Tell people you’ve invented “the world’s first origami kayak,” and you’re likely to be met with wry grins and chuckles. The mind runs to images of paddlers astride giant paper gewgaws, sodden and sinking in the surf. But, rest assured, the Oru Kayak is no joke: It’s a sleek, honest-to-god kayak that folds together in minutes from a single sheet of corrugated plastic, then folds again into a carrying case about the size and shape of an overstuffed garment bag.
When close to three dozen anchor rods snapped on the nearly completed new San Francisco-Oakland Bay Bridge this spring, it was just the latest in a series of controversies that have dogged the $6.4 billion project since the start.
When I first got to know Joe Blum nearly 40 years ago, he was a union boilermaker working as a shipfitter and welder in the fabrication shops and shipyards of the Bay Area. Joe was a single dad and a workingman. He had dropped out of grad school at Berkeley to enlist in the progressive politics of the day, making common cause with his union mates. He hadn’t yet taken up photography in a serious way.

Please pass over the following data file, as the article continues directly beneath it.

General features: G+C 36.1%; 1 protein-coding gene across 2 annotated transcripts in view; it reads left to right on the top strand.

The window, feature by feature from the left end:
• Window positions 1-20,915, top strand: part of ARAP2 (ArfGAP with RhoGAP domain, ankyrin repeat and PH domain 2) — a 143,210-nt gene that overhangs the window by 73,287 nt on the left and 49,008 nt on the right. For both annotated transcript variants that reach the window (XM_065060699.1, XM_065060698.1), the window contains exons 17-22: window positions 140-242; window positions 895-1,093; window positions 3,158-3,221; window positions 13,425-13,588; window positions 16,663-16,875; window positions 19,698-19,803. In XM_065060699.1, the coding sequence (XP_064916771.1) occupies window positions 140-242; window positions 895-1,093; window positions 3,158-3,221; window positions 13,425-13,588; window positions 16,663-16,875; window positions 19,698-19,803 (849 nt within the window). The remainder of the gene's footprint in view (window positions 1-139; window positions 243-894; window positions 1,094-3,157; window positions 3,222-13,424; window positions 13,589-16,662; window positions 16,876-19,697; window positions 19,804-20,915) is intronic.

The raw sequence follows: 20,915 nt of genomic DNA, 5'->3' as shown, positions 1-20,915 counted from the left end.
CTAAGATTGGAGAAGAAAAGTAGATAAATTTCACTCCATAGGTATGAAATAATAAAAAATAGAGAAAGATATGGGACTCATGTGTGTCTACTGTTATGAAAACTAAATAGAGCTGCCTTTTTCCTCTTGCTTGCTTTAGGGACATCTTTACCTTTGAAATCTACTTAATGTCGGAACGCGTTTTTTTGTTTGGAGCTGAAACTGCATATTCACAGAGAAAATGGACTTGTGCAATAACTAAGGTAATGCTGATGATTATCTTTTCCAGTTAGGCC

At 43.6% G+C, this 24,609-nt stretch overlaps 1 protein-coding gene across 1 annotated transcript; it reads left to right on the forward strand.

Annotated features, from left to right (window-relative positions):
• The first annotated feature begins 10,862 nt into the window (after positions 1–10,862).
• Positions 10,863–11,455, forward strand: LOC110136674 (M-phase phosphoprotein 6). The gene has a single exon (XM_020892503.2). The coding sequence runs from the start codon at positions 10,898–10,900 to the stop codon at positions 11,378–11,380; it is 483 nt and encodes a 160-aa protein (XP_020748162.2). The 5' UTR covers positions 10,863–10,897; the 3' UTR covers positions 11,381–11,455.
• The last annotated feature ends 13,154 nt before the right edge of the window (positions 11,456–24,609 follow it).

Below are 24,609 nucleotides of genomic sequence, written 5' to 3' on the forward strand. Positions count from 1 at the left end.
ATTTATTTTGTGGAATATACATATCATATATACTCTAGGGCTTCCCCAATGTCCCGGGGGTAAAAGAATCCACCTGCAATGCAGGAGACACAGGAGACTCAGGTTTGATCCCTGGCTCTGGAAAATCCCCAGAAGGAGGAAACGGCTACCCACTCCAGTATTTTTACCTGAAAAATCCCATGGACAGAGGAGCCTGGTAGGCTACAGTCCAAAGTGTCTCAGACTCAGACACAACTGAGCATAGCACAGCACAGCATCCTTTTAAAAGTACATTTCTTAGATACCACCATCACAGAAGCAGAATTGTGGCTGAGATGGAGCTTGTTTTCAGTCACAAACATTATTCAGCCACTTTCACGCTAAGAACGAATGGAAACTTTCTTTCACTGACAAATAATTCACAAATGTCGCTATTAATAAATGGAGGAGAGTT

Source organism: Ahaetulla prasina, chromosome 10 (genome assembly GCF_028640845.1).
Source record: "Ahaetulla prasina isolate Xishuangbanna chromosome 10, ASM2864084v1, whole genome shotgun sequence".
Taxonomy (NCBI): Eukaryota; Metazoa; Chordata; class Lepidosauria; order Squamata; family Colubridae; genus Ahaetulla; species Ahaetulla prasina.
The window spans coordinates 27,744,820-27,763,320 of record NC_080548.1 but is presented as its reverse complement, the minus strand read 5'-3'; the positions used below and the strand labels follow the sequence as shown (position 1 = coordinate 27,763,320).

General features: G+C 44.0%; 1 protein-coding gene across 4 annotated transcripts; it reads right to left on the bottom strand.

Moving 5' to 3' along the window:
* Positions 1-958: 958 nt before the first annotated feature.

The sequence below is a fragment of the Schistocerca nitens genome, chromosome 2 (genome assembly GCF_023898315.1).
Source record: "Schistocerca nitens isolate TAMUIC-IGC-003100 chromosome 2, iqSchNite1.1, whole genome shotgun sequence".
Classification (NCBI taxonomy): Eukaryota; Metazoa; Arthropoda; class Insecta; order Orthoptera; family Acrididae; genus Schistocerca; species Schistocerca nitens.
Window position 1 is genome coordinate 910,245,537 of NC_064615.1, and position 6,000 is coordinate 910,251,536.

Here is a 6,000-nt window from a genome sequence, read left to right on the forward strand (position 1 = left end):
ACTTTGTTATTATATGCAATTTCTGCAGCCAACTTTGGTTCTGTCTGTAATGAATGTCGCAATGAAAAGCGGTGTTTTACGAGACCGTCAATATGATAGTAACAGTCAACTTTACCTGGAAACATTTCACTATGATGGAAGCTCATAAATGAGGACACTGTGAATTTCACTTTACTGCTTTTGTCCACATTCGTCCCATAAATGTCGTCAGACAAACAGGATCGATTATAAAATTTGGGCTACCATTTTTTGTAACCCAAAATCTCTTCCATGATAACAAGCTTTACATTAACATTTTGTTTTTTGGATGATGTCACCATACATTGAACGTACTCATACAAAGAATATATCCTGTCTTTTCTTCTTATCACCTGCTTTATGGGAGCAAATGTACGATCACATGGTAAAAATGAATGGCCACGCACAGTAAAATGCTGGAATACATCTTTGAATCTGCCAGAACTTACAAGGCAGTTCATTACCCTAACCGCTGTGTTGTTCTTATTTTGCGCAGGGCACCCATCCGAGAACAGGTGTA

Warren Hellman was driving home to San Francisco from Stinson Beach a while back when he saw a woman hitchhiking. He pulled over. “I said, ‘Are you an axe murderer or anything?’
“Create your own future,” cried the new age tapes I chanced upon in a California bookstore a few years ago. Not far away, at the Crystal Cathedral in Orange County, the Reverend Robert H. Schuller was singing his own gospel of “Possibility Thinking” with the help of books called Your Future Is Your Friend and Success Is Never Ending, Failure Is Never Final. Around him, the latest immigrants, from Vietnam, Mexico, Taiwan, were acting with their feet on those very notions.